Miami office: (305) 892 0008
 
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Welcome Patients

Elena Katz, D.M.D., MsCD  Nova SE University School of Dentistry. Prosthodontics  F.A.C.D.  Residency at Beth Israel Hospital, Newark, NJ, Fellow-World Clinical Laser Institute. Over 30 years expirience. America's Top Dentists 2008-2016.

Diplomate the International Congress of Oral Implantologists.
   


At the dental practice of Dr. Elena Katz, we believe communication is the key to successful treatment. Starting with your initial visit, Dr. Katz will take the time to talk with you about your previous dental experiences and about your expectations for your future dental care. Throughout your treatments, Doctor and her staff will work with you to ensure that you understand your options and that you are ultimately satisfied with the way that your mouth looks and feels.

Oral Cancer Screening

Oral Cancer Screening

Cancer is defined as the uncontrollable growth of cells that invade and cause damage to surrounding tissue. Oral cancer appears as a growth or sore in the mouth that does not go away. Oral cancer, which includes cancers of the lips, tongue, cheeks, floor of the mouth, hard and soft palate, sinuses, and pharynx (throat), can be life threatening if not diagnosed and treated early.

What Are the Symptoms of Oral Cancer?

The most common symptoms of oral cancer include:

  • Swellings/thickenings, lumps or bumps, rough spots/crusts/or eroded areas on the lips, gums, or other areas inside the mouth.
  • The development of velvety white, red, or speckled (white and red) patches in the mouth.
  • Unexplained bleeding in the mouth.
  • Unexplained numbness, loss of feeling, or pain/tenderness in any area of the face, mouth, or neck.
  • Persistent sores on the face, neck, or mouth that bleed easily and do not heal within 2 weeks.
  • A soreness or feeling that something is caught in the back of the throat.
  • Difficulty chewing or swallowing, speaking, or moving the jaw or tongue.
  • Hoarseness, chronic sore throat, or change in voice.
  • Ear pain.
  • A change in the way your teeth or dentures fit together.
  • Dramatic weight loss.

If you notice any of these changes, contact your dentist or health care professional immediately.

According to the American Cancer Society, men face twice the risk of developing oral cancer as women, and men who are over age 50 face the greatest risk. It's estimated that over 35,000 people in the U.S. received a diagnosis of oral cancer in 2008.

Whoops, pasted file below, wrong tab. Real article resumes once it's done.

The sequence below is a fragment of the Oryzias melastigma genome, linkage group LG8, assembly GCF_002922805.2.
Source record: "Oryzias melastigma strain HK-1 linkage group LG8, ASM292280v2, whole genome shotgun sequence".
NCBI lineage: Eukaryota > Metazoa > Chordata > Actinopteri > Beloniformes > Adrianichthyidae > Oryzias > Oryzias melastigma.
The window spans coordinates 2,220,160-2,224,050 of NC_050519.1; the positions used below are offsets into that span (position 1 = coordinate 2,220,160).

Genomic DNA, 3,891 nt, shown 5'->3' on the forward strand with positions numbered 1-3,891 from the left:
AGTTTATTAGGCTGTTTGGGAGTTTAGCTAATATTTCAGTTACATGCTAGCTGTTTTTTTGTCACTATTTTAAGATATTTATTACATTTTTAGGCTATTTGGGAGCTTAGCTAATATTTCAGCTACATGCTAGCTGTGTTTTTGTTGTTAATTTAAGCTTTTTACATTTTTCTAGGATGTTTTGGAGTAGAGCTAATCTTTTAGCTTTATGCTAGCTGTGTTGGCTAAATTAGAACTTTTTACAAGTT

It is important to note that over 25% of all oral cancers occur in people who do not smoke and who only drink alcohol occasionally.

What Is the Outlook for People With Oral Cancer?

The overall 1-year survival rate for patients with all stages of oral cavity and pharynx cancers is 81%. The 5- and 10-year survival rates are 56% and 41%, respectively.

How Is Oral Cancer Diagnosed?

As part of your routine dental exam, your dentist will conduct an oral cancer screening exam.

More specifically, your dentist will look for any lumps or irregular tissue changes in your neck, head, face, and oral cavity. When examining your mouth, your dentist will look for any sores or discolored tissue as well as check for any signs and symptoms mentioned above.

Your dentist may perform an oral brush biopsy if  sees tissue in your mouth that looks suspicious. This test is painless and involves taking a small sample of the tissue and analyzing it for abnormal cells. Oral cancer is treated the same way many other cancers are treated; that is with surgery to remove the cancerous growth followed by radiation therapy and/or chemotherapy (drug treatments) to destroy any remaining cancer cells.

You can take an active role in detecting oral cancer early, should it occur, by doing the following:

  • Call your dentist's office immediately if you notice any changes in the appearance of your mouth or any of the signs and symptoms mentioned above.
  • The American Cancer Society recommends oral cancer screening exams every 3 years for persons over age 20 and annually for those over age 40. During your next dental appointment, ask your dentist to perform an oral exam. Early detection can improve the chance of successful treatment.

 

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